Thursday, February 17, 2011

Thursday Flicks with Seanan McGuire - February 17, 2011

"I think there's something wrong with me..."

Confession #1: I am a child of the 1980s. Oh, I've tried to grow beyond my neon scrunchie and rubber monster roots, but at the end of the day, I have to keep fighting the urge to rat my hair, crank up the Julie Brown, and slip my phone number in Jeff Goldblum's back pocket.

Confession #2: I love horror comedies. The blacker the better! The horror comedy was an absolute staple of the 1980s, the decade that gave us Critters and Night of the Comet and Night of the Creeps (and the musical stylings of The Midnight Hour and Little Shop of Horrors). They're the delicious Reese's Peanut Butter Cups of horror, a little salty, a little sweet, a whole lot awesome.

Sadly, the horror comedy fell out of favor in the 1990s, thanks in part to Wes Craven's brilliant Scream, which practically ushered in the post-modern era of horror movies. Suddenly, it was hip to treat the movies with interior scorn, as if they couldn't really hurt us if we didn't let them. Those of us who had survived cinematic encounters with evil clowns and killer carrots knew better, but no one was asking us. Horror became unrelentingly grim—not just horrible, but gruesome, like laughing at the dark was somehow against the rules. Horror wasn't fun anymore.

In 2006, James Gunn changed that. Slither was the first horror movie I had seen in literally years where the credits finished rolling and I got right up to buy another ticket. It didn't do as well at the box office as I might have hoped (I think I was the Northern California box office take), but it made movies like Zombieland possible by reminding us that sometimes, it was okay to whistle past the graveyard. Sometimes, it was okay to laugh at the dark.

Also, Nathan Fillion. I'm just saying.

About Seanan

Seanan McGuire was born in Martinez, California, and raised in a wide variety of locations, most of which boasted some sort of dangerous native wildlife. Despite her almost magnetic attraction to anything venomous, she somehow managed to survive long enough to acquire a typewriter, a reasonable grasp of the English language, and the desire to combine the two. The fact that she wasn't killed for using her typewriter at three o'clock in the morning is probably more impressive than her lack of death by spider-bite. Her upbringing left her with a love of rattlesnakes and a deep fear of weather, which explains a lot.

Often described as a vortex of the surreal, many of Seanan's personal anecdotes end with things like "and then we got the anti-venom" or "but it's okay, because it turned out the water wasn't all that deep." She has yet to be defeated in a game of "Who here was bitten by the strangest thing?," and can be amused for hours by just about anything. "Just about anything" includes swamps, long walks, long walks in swamps, things that live in swamps, horror movies, strange noises, musical theater, reality television, comic books, finding pennies on the street, and venomous reptiles. Seanan may be the only person on the planet who admits to using Kenneth Muir's Horror Films of the 1980s as a checklist.

Seanan is the author of the October Daye series of urban fantasies, the first seven of which have been purchased by DAW Books; the InCryptid series of urban fantasies, the first two of which have been purchased by DAW Books; and the Newsflesh trilogy, published by Orbit under the pseudonym "Mira Grant." She's working on several other books, just to make sure she never runs out of things to edit. Her short fiction has appeared in multiple anthologies, and she was a 2010 Universe Author for The Edge of Propinquity.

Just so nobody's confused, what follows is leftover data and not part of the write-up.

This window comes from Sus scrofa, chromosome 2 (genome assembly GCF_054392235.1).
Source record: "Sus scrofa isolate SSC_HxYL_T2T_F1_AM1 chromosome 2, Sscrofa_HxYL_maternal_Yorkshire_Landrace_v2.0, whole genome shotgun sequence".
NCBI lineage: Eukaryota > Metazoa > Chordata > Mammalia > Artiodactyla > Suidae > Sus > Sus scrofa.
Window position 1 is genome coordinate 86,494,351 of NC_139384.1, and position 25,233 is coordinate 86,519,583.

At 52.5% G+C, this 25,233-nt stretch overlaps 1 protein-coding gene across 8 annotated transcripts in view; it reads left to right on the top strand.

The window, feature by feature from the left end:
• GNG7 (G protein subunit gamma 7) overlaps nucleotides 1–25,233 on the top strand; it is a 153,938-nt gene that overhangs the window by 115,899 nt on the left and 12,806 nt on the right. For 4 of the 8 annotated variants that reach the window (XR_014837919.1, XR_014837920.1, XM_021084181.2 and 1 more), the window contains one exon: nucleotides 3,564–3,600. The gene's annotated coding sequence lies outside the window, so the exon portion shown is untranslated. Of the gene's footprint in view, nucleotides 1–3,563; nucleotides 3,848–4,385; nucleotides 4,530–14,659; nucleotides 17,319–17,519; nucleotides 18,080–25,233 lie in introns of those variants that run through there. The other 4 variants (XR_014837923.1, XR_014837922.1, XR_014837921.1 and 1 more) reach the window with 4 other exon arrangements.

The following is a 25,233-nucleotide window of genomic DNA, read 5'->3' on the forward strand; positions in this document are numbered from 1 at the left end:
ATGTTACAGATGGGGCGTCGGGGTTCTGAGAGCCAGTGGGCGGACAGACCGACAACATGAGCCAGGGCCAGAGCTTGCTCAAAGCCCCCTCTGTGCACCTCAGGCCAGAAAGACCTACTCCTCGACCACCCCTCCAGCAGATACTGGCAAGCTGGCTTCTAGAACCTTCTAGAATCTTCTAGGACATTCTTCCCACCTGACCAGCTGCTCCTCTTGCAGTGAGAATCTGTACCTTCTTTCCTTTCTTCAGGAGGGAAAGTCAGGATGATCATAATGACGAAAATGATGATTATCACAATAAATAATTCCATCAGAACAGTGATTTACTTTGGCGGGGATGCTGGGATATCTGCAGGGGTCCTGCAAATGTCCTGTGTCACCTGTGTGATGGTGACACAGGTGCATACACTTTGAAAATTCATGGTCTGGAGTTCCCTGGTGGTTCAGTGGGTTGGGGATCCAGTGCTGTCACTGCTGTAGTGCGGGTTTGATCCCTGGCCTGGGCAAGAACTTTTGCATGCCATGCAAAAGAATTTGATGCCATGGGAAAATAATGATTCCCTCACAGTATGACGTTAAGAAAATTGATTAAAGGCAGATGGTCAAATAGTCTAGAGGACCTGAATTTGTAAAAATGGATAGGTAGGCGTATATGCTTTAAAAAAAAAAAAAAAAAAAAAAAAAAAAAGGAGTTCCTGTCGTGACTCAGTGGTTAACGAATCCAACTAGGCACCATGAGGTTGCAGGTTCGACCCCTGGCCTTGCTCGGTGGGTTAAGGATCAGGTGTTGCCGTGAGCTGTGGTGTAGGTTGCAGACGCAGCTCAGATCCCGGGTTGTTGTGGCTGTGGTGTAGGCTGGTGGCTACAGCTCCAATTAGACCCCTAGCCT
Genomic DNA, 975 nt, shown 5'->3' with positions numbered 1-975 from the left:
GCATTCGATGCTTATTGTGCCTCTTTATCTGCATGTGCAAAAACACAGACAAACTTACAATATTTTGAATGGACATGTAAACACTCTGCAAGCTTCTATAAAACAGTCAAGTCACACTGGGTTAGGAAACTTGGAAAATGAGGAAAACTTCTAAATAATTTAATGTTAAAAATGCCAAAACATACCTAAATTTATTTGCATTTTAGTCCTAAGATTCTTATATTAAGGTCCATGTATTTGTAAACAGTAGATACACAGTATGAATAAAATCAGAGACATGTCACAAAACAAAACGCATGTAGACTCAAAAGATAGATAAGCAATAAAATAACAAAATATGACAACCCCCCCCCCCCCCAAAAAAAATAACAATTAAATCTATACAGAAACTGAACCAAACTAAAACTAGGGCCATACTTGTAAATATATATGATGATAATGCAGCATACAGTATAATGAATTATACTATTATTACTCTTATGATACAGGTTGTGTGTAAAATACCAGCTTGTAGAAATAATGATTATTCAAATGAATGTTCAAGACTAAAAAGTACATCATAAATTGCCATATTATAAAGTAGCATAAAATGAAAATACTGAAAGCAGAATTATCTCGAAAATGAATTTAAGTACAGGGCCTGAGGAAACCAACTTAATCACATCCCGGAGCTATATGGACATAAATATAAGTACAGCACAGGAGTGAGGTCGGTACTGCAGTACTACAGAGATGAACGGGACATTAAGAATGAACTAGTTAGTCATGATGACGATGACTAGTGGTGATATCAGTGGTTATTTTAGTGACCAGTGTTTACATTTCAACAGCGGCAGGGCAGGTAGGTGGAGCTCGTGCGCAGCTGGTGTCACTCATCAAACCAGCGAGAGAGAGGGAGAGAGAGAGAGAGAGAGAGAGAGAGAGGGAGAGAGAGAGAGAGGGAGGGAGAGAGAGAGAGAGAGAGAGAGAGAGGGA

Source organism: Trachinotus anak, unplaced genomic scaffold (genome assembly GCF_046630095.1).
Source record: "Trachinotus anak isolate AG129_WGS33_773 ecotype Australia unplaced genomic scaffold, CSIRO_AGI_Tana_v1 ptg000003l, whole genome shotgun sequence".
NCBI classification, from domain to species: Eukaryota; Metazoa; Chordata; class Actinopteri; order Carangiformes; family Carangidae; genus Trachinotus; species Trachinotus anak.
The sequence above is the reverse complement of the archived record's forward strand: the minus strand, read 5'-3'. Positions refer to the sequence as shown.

In her spare time, Seanan writes and records original music. She has three CDs currently available (see the Albums page for additional details). She is also a cartoonist, and draws an irregularly posted autobiographical web comic, "With Friends Like These...", as well as generating a truly ridiculous number of art cards. Surprisingly enough, she finds time to take multi-hour walks, blog regularly, watch a sickening amount of television, maintain her website, and go to pretty much any movie that has the words "blood," "night," "terror," or "attack" in the title. Most people believe that she doesn't sleep.

Seanan lives in a creaky old farmhouse in Northern California, which she shares with her three cats, Lilly, Alice, and Thomas, a vast collection of plush things and horror movies, and sufficient books to officially qualify her as a fire hazard. She has strongly-held and oft-expressed beliefs about the origins of the Black Death, the X-Men, and the need for chainsaws in daily life.

Years of writing blurbs for convention program books have firmly fixed Seanan in the habit of writing all her bios in the third person, so as to sound marginally less dorky. Stress is on the "marginally." It probably doesn't help that she has so many hobbies.

Seanan was the winner of the 2010 John W. Campbell Award for Best New Writer, and her novel Feed was named as one of Publishers Weekly's Best Books of 2010.


  1. Hey Seanan Its so good to learn a bit about you..We are Big fans my daughter and myself..And on The BN UF/Paranormal have so many fans .. We chat about your books of course..All of us are waiting for Late Eclipse's..Our Leader : )Paul Goat Allen and some BN friends said I would like your work..How intuitive of them..Pushing me along on My UF Journry...Much Success...Susan

  2. Have you ever seen "Bordello of Blood"? It was a Tales from the Crypt movie--I loved it when I was in middle school (I know, I know) and re-watched it On-Demand (free!) last weekend. Still hilarious!